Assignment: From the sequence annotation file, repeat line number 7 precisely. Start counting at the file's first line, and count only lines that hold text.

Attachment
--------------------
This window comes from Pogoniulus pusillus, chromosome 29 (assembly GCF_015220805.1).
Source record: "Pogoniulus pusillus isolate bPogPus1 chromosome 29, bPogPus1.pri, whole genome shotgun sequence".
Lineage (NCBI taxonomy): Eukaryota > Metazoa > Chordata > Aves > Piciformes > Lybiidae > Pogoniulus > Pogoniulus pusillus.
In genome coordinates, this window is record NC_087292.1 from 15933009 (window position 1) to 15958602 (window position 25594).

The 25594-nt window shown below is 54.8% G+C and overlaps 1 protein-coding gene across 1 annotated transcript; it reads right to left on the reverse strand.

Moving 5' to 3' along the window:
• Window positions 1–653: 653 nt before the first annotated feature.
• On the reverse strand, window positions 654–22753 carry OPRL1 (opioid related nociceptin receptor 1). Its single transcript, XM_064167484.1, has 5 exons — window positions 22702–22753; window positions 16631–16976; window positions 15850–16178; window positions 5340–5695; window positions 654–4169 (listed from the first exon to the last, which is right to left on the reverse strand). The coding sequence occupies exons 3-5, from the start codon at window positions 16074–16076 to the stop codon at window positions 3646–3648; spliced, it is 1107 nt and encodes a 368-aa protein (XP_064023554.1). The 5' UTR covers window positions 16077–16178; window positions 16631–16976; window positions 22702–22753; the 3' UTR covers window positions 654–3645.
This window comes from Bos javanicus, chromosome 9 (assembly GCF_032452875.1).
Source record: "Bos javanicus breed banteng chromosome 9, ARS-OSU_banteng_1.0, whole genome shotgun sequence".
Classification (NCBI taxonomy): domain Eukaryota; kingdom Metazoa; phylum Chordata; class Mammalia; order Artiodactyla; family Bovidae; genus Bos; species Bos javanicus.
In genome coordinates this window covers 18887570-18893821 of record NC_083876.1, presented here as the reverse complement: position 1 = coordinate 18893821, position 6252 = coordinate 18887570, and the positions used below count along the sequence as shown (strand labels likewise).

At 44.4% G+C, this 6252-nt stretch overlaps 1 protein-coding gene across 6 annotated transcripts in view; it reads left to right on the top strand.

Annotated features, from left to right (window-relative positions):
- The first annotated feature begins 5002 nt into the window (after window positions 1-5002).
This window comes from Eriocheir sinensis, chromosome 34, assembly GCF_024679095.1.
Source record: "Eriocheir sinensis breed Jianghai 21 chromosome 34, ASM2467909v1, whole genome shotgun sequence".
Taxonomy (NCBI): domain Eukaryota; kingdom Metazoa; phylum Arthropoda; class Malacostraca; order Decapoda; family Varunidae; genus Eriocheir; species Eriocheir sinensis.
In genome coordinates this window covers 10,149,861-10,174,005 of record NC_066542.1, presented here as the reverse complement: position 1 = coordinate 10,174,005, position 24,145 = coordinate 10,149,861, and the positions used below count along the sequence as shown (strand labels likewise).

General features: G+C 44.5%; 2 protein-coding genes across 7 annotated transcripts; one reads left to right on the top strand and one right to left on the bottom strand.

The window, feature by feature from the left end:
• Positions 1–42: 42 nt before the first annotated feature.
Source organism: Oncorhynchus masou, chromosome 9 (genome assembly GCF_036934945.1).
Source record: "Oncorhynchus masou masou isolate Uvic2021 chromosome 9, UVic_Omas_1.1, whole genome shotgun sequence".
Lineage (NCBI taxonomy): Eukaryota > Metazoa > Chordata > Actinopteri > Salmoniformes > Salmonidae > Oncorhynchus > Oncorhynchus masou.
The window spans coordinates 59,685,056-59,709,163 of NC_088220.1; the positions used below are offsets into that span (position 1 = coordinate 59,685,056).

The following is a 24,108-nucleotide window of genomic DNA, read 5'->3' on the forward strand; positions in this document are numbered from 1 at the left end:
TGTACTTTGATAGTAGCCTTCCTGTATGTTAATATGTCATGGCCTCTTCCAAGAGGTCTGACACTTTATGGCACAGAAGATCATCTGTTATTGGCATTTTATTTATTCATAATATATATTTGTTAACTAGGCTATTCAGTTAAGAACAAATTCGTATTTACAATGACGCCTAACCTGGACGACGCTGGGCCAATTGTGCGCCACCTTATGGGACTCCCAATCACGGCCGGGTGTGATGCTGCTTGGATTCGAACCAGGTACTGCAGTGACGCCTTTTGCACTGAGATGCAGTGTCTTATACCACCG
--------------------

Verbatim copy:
• Window positions 1–653: 653 nt before the first annotated feature.